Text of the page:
Politicians are rolling back voting rights in the former Confederacy.
The cold-blooded murder of nine people at a Charleston church made it impossible to deny the persistence of racism across the nation. So do the symbols of support for slavery and segregation that remain emblazoned on public property throughout the South, and scattered among some Northern states as well.
What will it take to bring real racial justice to our country? For starters, protecting the right to vote.
A century after the end of the Civil War, Southern segregation thrived because of lynch laws, poll taxes, and other institutional restrictions on African Americans. One of the great achievements that finally broke the back of Jim Crow was the Voting Rights Act of 1965, which enshrined the right to vote in federal statute for the first time.
The Voting Rights Act mandated federal review of any new voting rules in 15 states, most of them in the South, with histories of discrimination at the polls. Two years ago, the Supreme Court’s 5-4 decision on Shelby County v. Holder effectively gutted the enforcement tools of the federal voting law.
The right to vote is still the law of the land — in principle — but the Supreme Court ruling turned the protection of those rights over to state and local authorities.
Since the ruling, states such as Arizona and Kansas have passed restrictive voter ID laws. And North Carolina ended early voting and same-day registration.
They’re far from alone, and this voter suppression isn’t limited to the states that joined the Confederacy. But I can’t help wondering how jurisdictions that still wrap themselves in the rebel flag can be counted on to safeguard fair voting rights.
To protect against discrimination, Congress must pass the Voting Rights Advancement Act. The bill would repair the damage the Supreme Court inflicted two years ago on voter protections.
The Senate version, introduced by Vermont Democrat Patrick Leahy, would provide federal observers where necessary. It would also require federal permission for states to change their voting laws, and it mandates bilingual voting materials where appropriate.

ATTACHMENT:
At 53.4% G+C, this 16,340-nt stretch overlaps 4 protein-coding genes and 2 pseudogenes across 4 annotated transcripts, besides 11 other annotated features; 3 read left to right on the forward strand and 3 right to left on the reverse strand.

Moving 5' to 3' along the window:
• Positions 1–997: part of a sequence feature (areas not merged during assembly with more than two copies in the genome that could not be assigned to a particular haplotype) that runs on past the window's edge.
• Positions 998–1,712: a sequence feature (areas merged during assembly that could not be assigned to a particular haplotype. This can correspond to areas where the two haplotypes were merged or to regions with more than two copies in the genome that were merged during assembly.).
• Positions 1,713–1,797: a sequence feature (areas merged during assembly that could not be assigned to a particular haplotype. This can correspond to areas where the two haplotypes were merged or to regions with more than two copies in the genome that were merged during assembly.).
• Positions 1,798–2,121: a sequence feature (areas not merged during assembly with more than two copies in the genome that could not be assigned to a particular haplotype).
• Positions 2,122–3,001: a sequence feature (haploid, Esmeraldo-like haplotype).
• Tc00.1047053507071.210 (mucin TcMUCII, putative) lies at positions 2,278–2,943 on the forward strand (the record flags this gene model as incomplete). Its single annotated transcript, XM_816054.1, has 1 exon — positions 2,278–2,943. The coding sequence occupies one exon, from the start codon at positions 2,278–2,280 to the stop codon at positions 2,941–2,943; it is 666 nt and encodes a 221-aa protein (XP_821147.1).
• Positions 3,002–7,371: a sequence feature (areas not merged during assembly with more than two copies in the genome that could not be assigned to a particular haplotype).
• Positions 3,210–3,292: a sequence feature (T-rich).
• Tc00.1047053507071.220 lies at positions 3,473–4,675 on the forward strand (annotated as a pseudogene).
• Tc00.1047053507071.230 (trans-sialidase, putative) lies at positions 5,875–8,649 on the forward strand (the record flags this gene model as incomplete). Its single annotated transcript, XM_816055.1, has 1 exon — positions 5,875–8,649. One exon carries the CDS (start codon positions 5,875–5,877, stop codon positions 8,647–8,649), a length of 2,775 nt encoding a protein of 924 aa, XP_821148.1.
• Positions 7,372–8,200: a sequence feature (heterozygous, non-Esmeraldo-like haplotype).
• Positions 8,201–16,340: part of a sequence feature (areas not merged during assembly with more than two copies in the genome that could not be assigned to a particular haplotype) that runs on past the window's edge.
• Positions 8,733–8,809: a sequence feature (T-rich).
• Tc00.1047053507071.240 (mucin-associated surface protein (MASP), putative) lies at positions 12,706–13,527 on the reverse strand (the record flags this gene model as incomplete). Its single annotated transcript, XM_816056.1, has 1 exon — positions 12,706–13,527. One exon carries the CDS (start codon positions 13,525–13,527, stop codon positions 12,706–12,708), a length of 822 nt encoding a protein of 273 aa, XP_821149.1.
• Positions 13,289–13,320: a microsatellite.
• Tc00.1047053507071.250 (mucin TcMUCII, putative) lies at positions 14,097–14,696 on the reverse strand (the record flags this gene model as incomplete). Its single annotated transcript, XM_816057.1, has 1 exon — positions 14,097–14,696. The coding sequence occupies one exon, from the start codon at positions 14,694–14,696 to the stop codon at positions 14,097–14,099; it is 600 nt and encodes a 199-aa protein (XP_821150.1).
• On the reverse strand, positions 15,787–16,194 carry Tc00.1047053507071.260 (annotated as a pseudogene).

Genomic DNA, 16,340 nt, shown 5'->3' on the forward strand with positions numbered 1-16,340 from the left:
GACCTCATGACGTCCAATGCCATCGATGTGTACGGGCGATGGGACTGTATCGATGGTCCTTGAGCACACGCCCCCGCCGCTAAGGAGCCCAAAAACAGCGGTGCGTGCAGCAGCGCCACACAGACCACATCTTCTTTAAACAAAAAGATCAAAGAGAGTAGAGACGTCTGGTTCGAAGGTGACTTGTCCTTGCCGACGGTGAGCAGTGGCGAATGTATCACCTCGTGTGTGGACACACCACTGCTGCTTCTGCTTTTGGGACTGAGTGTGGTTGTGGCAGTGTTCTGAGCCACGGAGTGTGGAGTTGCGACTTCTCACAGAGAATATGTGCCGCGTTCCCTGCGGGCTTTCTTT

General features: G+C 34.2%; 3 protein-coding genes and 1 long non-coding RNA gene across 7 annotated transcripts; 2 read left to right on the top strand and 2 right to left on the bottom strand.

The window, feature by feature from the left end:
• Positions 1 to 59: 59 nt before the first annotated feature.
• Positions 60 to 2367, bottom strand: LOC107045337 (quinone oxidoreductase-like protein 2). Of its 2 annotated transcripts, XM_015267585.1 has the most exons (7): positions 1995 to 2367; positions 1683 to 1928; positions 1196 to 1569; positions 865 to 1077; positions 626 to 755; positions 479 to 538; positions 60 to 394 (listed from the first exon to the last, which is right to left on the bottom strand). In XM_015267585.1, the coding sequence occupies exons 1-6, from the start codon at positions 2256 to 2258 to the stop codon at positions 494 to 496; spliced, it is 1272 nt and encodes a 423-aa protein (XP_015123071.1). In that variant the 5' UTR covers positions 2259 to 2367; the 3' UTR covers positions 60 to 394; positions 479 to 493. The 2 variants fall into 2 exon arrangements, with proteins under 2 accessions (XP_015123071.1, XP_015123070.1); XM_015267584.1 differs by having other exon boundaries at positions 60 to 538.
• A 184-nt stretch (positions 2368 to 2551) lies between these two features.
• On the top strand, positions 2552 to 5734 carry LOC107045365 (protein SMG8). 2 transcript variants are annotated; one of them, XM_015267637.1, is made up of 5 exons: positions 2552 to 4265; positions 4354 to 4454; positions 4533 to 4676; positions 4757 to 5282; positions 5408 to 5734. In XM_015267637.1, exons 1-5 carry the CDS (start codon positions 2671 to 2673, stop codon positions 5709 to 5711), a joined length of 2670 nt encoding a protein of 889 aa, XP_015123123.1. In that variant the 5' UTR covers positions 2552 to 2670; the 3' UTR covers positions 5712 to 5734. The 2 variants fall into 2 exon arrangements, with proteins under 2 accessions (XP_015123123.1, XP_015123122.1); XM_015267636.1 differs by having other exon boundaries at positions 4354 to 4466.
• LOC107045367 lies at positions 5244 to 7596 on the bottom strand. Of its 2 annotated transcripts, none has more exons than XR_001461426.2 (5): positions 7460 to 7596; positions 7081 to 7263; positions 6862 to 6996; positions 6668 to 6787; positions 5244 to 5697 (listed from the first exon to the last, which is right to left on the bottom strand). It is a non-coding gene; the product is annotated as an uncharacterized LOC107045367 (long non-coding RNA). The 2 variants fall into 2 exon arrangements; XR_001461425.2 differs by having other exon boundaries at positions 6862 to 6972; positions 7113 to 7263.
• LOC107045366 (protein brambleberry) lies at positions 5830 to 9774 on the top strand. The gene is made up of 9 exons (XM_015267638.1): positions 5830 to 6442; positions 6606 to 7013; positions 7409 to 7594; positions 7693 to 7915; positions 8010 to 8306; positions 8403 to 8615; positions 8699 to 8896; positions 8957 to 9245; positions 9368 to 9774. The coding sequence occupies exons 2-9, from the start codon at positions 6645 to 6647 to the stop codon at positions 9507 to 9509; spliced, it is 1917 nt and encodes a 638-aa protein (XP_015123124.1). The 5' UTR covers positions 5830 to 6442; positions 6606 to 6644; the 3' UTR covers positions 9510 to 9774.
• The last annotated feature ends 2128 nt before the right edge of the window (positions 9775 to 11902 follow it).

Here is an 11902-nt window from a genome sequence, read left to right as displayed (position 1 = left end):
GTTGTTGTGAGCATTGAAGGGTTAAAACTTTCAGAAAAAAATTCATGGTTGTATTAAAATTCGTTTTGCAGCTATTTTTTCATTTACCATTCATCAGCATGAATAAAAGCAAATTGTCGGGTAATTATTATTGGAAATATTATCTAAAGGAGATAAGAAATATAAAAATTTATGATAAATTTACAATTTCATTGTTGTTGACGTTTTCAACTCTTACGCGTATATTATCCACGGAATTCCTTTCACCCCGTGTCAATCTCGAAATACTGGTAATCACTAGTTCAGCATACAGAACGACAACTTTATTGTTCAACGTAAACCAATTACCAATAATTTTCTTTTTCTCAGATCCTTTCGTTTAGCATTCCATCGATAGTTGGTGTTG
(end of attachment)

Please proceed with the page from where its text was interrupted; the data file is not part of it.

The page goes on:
You’d think that following a tragedy like the one that struck the Emanuel African Methodist Episcopal Church, a bill protecting voting rights would sail through Congress. Sadly, you’d be wrong.
What are the stonewalling legislators so worried about? The answer is clear: The black vote threatens them.
Black voters accounted for 12 percent of the national electorate in the 2014 elections, up from 11 percent in 2010 but below the significant 13 percent in 2012. That year — when President Barack Obama was running for reelection — black turnout eclipsed white turnout by about 2 points.
In some Southern states, such as North Carolina, African-American voters make up over 20 percent of the electorate. Black voter turnout in that state has increased dramatically in the last 15 years.
With the 2016 election right around the corner, maybe that’s something Southern Republicans are worried about. After all, they’ve already denied residents of most Southern states access to Medicaid expansion and a living wage. Now they’re threatening their voting rights too.
By all means, take down those Confederate flags. Move the monuments to museums. But more importantly, begin addressing the deeper issues those symbols represent — both in the South and throughout the country. Legislators must raise a flag guaranteeing the right to vote for everyone.
LeeAnn Hall is the executive director of the Alliance for a Just Society, a national research, policy, and organizing network striving for health, racial, economic, and social equity. Distributed by www.OtherWords.org.